• lunches & dinners
  • concerts
  • plays
  • city tours
  • fun activities such as boat tours and amusement parks
  • participation in typical local activities or visits to local places of interest

It is evident that a city tour in a history class, a concert in a music class, a play in a literature class, a lecture during a dinner etc. are directly related to the content of the class. Ultimately, the faculty member in charge of the tour decides what counts or not as contact hour. However, the Dean may request specific information from the faculty member about any of the activities that occur during the study tour.

Duration and budget

The budget of a study tour consists of the general fee paid by students upon registration. This fee is broken in two parts for the Sprint Study Tour and the Semester Study Tour ($800 for the Sprint Study Tour and $1000 for the Semester Study Tour). Students are reimbursed through the Bursar Bill at the end of the semester for any unused funds in their 2 respective tours.

The duration of the Study Tour is:

- 4 nights/5 days for the Sprint Study Tour

- 5 nights/6 days for the Semester Study Tour

MUDEC is dedicated to keeping its programs affordable to all students. This is why the study tour budget is very limited. It includes visible costs (guides, entries, meals, etc. …), as well as hidden costs (transportation, public transportation, overnight, insurance, per diem, Accompanying Team traveling, administration, phone, gifts, tips, etc.). The responsibility of the overall budget rests with the Assistant Dean in charge of administration. While the faculty member in charge of the tour ultimately makes decisions about activities and destination, these decisions must fit within the constraints of the budget. The Assistant Dean must be informed of any change in the program by the faculty member so that any impact on the overall budget can be analyzed and proper decisions made. Activities may be eliminated by the Dean in case of a budget problem or for any other reason deemed appropriate by the Dean.

In case of a divergence of appreciation between the STOT and the faculty member, the faculty member must contact the Dean.

Use of private providers

All possible academic, cultural or social activities are decided by the Faculty member leading the Tour. He/she can use his/her contacts to organize these activities but needs to work closely with the Assistant-Dean so that the final Itinerary can be completed and the Road Book created.

For most common destinations, travel companies and private providers are not recommended: the STOT often finds the same or even lower rates than a provider. Experience shows that for a study tour in the UK, with equivalent activities, a study tour locally organized is 20% less expensive than one organized through a private provider, which means that a significant part of the budget can be reallocated to other activities.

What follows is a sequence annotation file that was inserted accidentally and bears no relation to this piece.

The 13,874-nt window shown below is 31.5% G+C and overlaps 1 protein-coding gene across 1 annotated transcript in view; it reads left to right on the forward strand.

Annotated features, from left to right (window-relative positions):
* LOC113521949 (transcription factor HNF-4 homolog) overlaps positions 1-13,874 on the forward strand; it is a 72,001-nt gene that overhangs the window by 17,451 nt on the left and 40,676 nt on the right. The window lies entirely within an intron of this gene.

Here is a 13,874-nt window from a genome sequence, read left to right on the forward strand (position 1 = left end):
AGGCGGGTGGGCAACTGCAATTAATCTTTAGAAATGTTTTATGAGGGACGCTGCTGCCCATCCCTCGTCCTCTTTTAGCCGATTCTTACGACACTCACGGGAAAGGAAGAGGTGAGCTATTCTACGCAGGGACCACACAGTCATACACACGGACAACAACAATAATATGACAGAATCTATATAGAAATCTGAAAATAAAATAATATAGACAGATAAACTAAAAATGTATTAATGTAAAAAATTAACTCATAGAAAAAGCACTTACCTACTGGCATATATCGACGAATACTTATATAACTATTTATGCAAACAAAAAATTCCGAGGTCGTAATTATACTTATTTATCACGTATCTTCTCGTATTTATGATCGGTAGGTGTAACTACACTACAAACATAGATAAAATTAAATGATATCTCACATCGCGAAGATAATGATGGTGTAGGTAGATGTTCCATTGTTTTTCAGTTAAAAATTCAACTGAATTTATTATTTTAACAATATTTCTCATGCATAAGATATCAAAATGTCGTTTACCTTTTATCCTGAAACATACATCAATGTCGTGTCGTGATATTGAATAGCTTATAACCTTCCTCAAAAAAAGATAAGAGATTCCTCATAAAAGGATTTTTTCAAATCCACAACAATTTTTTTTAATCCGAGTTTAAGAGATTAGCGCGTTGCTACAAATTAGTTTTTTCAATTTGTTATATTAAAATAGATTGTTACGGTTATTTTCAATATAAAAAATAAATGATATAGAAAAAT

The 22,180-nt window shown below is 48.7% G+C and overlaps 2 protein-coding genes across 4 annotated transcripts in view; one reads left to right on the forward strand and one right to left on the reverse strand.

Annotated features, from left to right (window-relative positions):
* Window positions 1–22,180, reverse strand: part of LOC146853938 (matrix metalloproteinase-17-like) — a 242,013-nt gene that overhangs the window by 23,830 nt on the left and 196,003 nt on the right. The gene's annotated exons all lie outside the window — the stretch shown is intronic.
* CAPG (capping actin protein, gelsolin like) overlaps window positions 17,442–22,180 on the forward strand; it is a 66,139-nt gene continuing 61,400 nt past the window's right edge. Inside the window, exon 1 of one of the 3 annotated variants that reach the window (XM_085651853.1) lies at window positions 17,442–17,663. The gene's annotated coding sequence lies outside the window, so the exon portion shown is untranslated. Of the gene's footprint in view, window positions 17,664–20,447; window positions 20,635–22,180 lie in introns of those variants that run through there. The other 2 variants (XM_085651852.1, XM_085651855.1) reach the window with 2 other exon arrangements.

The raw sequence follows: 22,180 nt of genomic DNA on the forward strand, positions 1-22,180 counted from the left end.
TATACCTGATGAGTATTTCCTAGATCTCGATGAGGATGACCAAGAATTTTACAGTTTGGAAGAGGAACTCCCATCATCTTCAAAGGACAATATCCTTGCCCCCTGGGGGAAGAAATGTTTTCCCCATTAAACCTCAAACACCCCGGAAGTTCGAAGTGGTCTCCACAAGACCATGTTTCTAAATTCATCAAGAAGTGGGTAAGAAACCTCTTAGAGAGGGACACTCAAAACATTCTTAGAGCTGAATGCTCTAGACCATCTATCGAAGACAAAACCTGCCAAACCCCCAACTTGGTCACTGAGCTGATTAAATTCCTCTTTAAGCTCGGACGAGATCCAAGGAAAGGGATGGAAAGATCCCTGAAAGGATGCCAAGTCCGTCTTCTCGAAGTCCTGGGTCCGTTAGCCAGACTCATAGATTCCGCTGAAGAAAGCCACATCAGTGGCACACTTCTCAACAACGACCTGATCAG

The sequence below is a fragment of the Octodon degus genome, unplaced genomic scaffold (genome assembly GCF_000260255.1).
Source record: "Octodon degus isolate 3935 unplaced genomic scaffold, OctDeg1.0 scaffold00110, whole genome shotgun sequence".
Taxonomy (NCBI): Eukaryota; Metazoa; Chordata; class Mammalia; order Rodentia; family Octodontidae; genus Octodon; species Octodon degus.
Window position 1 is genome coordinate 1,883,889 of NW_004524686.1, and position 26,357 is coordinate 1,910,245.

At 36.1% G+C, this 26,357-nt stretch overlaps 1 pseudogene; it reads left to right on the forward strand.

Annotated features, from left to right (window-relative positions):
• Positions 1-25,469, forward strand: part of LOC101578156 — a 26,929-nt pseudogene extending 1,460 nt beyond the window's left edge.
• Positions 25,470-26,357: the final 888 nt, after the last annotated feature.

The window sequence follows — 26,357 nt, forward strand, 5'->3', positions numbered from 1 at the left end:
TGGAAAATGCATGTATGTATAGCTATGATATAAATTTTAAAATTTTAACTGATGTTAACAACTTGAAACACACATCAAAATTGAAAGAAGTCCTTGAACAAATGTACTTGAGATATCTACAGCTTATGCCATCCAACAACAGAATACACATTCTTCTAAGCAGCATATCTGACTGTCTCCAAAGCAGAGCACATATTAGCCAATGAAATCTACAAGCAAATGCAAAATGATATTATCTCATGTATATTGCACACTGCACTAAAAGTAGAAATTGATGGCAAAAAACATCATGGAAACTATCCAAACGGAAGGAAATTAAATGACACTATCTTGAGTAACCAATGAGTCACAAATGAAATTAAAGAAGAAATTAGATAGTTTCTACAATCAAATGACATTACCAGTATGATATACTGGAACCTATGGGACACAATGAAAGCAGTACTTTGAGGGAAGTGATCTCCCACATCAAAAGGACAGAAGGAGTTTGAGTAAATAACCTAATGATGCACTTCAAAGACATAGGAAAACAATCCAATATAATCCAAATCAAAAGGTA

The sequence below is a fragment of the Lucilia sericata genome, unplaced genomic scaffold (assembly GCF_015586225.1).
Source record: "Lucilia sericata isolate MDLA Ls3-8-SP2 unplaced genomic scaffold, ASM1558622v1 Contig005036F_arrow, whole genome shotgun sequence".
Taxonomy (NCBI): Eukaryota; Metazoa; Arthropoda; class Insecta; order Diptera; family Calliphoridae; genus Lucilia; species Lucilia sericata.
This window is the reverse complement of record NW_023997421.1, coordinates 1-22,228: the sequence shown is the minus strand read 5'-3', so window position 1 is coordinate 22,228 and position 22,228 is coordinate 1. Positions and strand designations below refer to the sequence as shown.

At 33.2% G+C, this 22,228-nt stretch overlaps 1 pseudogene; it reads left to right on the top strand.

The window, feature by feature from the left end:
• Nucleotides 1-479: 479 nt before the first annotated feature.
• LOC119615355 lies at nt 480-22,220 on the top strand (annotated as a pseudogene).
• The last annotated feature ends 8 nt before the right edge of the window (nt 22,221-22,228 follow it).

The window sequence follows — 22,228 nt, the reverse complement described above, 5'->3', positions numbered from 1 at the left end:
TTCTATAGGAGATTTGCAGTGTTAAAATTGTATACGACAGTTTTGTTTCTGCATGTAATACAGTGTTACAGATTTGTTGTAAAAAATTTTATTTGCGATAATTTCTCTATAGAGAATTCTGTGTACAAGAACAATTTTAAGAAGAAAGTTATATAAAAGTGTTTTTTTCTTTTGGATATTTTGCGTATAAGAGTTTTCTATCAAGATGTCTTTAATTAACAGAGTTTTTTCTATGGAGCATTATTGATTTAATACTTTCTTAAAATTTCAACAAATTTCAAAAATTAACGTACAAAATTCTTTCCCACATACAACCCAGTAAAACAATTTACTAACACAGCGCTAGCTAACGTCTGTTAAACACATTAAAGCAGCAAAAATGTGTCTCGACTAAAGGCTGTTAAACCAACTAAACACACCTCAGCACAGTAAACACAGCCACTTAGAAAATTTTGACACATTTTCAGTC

For less traditional locations, (Morocco, Slovenia, Poland…) where the language might become a barrier or for completely new destinations (Lithuania, Bulgaria, Romania …) finding an agent may be an efficient solution. In many cases, MUDEC has a contact (Poland, Slovenia, Czech Republic…). If the Faculty member leading the Tour has his/her own contacts, such contacts should be used in collaboration with the STOT. In all cases, MUDEC organizes the logistics of the tour.

Communicating about the Study Tour's budget

It is important that faculty members feel responsible for conveying a strict and appropriate sense of transparency and accountability as regards to the fees that students pay. For this reason, all students’ questions about study tours’ budget must be directed or reported to the Assistant Dean so that an accurate answer can be given.

  1. Faculty members should not answer any questions pertaining to budget issues as they are not in their purview.
  2. Any student’s question must be reported to the Office of the Dean, to make sure that every student is properly informed as it is important not to leave any question unanswered.

The faculty member leading the Tour can always request information about the budget while preparing the Tour.

Who travels?

Every student participating in the given class participates in the Study Tours of his/her classes. Exceptions for very specific situations can only be made by the Dean in consultation with the faculty member leading the Tour.

The faculty member who leads the tour is accompanied by one Accompanying Staff Member from MUDEC. No other person can substitute for the Accompanying Staff Member (i.e. a faculty member cannot use a spouse, a guest, a friend, a colleague, or an acquaintance as a substitute for the Accompanying Staff Member). The faculty member is the academic leader of the tour. The Accompanying Staff Member is in charge of all logistical aspects as deemed necessary by the Tour leader. In cases where a student needs special attention, the faculty member continues the tour with the group and deals with logistics while the Accompanying Staff Member takes care of the situation with the student.


MUDEC complies with Miami University’s guidelines regarding guests.

The decision of inviting non-official guest participants is solely the decision of the faculty member and is made under his/her responsibility. MUDEC has no liability or responsibility towards these guests. Faculty members should have their guests fill out the form informing them of the conditions of their following the tour. Guests are required to pay all Study Tour fees. No exception is made.

A paying guest respects the rules and regulations of the students in terms of participation, pays for all activities regardless if he/she participates or not to all of them. Children aged 13 and older are considered as adults; children younger than 13  per se do not participate, but if requested by the Dean, pay 50% of each activity, whether they participate or not.

Paying guests pay the price of their individual room. If they share a room with a faculty member or the Accompanying Staff member, they pay the difference of price between a double and a single room.